Meet the neighbors: Bear family moves in and riles things up

by • October 23, 2015 • Feature, HighlightsComments (0)136

Illustration by Owen Tucker When a family of bears moves into the Emerson property, they are worried about the bears' safety, as well as their own.

Illustration by Owen Tucker
When a family of bears moves into the Emerson property, they are worried about the bears’ safety, as well as their own.

Earlier this fall, while playing backgammon after lunch, my husband and I both noticed dark movement through different windows. “Bear!” he announced.  “Wow, it’s a big one,” he observed through the back window. But through the side, I saw a cub, and then another, and a third, each the size and bulk of a small sheepdog.

Oh-oh.

We immediately started banging on the windows to discourage their presence. Undeterred, the sow climbed up onto our back porch, bumped our back door, and stood up to face me through the high window with a look that I interpreted as, “What, you want a piece of me, punk?” Then she swiped a small plastic container off a shelf and deftly pitched it to the cubs, who rummaged through the debris.
Bears are usually quiet, wary creatures. A whole family in our yard, in daylight, unafraid, is not a welcome set of neighbors.  Bryan saturated the air with bear spray. At the noxious fumes, the sow defecated and signaled the cubs to climb adjacent spruce trees for safety. Then she walked through the spray, past my husband and toward our ducks, who were squawking madly along the lakeshore.

The ducks glided safely into the water, but alas, the sow spotted a hen cowering below some ferns. Like a nimble footballer, she charged forward, grabbed the prize, pivoted, and trotted off into the woods, the limp body clenched between sharp teeth. Meanwhile, to our double dismay, one of the cubs had found a nest of duck eggs and devoured them.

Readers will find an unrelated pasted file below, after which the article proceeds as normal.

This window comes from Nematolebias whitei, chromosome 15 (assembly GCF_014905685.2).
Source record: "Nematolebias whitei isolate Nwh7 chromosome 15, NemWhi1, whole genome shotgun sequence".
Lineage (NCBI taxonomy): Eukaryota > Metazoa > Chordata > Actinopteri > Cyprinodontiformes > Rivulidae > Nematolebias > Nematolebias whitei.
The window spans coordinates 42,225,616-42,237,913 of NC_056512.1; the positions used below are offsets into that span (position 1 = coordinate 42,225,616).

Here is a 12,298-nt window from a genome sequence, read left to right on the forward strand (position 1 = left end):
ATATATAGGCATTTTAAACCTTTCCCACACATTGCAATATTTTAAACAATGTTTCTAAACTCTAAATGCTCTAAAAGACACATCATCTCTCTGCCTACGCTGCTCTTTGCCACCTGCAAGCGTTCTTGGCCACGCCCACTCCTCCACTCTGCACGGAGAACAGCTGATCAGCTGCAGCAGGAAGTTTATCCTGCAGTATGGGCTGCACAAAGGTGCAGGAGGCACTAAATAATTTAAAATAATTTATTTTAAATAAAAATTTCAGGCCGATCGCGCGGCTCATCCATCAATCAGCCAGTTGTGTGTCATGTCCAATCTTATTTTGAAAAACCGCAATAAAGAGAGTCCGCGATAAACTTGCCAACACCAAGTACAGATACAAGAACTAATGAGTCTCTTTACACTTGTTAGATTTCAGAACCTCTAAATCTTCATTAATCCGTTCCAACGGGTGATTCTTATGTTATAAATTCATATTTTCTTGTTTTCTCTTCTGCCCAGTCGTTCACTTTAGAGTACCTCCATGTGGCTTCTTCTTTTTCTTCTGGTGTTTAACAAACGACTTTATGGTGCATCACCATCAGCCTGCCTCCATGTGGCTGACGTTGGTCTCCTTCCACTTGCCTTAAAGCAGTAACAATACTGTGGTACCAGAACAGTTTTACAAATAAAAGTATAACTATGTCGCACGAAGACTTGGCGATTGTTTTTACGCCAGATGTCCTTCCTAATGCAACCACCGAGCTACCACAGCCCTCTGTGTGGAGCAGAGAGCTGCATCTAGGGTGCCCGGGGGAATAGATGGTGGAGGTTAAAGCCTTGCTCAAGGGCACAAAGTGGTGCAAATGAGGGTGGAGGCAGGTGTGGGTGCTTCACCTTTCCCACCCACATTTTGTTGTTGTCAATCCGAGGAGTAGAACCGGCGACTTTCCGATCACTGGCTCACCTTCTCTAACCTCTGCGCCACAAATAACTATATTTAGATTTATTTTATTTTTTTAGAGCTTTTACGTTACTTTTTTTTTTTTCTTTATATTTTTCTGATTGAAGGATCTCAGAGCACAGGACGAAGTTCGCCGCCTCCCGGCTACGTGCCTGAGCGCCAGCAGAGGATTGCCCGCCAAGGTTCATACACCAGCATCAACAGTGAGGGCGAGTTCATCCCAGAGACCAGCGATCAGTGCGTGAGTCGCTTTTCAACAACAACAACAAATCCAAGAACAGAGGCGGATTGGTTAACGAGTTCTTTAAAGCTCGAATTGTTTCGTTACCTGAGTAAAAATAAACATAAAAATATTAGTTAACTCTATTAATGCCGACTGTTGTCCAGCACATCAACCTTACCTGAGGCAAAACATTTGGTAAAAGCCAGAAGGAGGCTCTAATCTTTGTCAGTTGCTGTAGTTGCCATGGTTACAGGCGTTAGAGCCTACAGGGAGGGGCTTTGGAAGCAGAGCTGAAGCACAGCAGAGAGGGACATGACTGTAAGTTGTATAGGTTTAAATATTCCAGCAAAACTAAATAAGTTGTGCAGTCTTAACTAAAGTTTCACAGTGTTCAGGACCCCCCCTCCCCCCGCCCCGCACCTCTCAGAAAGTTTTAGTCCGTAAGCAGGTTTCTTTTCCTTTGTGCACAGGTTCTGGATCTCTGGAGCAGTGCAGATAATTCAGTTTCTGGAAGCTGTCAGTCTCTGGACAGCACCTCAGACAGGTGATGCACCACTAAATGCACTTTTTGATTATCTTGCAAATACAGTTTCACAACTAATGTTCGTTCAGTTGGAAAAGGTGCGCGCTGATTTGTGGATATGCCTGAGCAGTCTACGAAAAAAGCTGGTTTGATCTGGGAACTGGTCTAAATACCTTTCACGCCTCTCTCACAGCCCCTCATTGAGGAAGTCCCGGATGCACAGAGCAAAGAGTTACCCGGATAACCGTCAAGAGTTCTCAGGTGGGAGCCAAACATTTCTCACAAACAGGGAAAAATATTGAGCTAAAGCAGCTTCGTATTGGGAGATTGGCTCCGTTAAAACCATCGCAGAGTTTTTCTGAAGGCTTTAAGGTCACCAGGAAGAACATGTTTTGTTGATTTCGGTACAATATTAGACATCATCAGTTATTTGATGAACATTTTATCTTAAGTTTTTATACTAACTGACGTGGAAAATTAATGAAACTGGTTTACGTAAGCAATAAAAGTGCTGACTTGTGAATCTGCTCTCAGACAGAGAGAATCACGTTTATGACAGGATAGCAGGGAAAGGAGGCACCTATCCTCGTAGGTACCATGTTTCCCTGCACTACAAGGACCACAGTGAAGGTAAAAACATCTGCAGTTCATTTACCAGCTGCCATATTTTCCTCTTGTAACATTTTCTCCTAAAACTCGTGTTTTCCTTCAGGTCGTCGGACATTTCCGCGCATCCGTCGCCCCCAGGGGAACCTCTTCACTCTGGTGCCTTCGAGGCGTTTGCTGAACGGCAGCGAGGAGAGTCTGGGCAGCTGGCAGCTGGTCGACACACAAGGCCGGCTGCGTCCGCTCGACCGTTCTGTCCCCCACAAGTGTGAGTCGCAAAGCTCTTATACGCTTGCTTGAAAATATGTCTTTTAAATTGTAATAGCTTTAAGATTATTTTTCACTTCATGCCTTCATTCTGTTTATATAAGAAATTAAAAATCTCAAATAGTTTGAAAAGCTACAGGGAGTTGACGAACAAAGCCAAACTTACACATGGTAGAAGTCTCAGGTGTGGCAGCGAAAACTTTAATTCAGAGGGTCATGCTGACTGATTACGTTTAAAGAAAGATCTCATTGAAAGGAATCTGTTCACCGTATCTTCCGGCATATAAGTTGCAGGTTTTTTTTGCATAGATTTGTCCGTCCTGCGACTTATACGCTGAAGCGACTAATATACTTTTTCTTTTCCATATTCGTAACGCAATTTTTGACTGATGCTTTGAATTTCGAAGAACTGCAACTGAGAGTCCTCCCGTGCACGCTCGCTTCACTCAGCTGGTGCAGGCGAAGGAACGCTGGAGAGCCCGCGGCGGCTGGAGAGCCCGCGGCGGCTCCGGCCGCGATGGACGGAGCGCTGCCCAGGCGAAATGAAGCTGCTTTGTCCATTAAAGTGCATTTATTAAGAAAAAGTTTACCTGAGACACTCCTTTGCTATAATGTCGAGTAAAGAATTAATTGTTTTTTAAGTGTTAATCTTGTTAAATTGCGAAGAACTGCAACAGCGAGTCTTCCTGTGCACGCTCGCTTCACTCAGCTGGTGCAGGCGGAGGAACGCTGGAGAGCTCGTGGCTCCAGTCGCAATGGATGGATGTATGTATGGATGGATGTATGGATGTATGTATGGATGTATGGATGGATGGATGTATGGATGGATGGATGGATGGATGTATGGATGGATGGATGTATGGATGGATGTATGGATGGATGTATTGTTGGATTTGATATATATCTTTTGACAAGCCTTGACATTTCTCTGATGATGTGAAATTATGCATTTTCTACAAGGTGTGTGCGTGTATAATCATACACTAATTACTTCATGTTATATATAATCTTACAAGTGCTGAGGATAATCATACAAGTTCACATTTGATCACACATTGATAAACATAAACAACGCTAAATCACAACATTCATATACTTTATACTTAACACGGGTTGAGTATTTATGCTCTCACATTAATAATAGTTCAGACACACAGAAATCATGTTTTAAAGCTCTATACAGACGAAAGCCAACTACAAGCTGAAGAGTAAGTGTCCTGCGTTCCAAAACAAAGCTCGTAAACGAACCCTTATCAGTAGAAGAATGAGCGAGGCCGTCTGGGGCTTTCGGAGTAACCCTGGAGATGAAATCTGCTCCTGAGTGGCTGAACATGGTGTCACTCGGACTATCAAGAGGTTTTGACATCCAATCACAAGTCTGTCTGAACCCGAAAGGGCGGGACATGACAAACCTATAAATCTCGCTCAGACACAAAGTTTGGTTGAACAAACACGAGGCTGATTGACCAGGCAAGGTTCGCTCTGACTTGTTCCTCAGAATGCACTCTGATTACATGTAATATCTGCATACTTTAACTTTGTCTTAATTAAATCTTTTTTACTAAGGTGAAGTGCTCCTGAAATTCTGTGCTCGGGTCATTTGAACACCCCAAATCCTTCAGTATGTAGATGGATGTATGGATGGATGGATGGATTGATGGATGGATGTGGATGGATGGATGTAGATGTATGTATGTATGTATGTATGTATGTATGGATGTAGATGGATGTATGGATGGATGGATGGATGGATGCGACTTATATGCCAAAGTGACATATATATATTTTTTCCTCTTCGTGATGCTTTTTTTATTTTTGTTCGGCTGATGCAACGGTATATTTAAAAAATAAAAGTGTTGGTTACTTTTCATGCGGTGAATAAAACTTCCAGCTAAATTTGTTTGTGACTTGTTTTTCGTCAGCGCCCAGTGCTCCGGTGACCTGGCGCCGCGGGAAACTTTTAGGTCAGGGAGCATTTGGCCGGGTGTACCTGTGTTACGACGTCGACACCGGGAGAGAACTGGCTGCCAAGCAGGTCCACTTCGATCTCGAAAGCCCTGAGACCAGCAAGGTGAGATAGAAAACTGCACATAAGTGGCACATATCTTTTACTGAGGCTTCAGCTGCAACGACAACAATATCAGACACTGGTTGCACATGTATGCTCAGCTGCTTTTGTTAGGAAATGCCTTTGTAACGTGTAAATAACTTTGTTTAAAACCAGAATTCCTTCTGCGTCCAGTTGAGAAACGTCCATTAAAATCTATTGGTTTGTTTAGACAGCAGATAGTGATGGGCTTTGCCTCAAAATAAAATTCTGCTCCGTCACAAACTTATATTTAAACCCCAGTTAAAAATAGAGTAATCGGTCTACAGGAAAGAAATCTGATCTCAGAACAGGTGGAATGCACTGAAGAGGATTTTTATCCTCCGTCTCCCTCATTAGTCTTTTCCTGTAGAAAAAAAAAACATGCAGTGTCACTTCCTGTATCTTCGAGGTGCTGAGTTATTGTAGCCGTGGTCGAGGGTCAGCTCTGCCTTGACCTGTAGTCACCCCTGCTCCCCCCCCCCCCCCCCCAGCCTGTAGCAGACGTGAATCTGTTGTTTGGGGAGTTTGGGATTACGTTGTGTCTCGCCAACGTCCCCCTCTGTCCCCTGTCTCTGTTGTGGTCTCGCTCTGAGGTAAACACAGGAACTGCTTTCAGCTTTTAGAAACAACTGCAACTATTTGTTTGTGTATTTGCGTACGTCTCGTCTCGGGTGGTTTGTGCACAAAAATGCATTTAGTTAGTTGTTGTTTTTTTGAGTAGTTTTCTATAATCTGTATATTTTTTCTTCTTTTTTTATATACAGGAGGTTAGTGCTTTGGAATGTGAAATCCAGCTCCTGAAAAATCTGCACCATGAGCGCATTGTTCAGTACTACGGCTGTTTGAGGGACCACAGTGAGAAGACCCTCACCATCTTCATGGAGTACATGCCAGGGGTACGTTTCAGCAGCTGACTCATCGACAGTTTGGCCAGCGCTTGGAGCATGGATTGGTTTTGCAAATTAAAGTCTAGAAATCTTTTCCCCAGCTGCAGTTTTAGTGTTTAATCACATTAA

Because they had found food, we knew we were now in trouble. The general wisdom in Alaska is that “a fed bear is a dead bear” because they can become acclimated to human sources of food, and somewhere, this sow had gained comfort around prior cabins. But it is poor form to shoot a sow that has cubs, and poor form to shoot cubs, too, so we were stymied as to what to do. We determined to put out the

Unwelcome Mat.

The next day, the bears had disappeared, but to discourage them, we got to work. First, we kept the poultry locked up, just in case. Then, we dumped hidden duck eggs in the lake,  poured vinegar in the despoiled nest, burned paper and plastic trash with fuel oil to discourage any interest in our burn barrel, and weed-whacked large swaths of ferns, fireweed and devil’s club to knee height to provide a better view for us and less cover for them.

The next morning, we saw from our cabin that the mother had treed the three cubs in a tall, leaning birch tree while she went hunting or foraging. There they stayed all day, watching us watching them, their legs dangling over the boughs like kids in a jungle gym.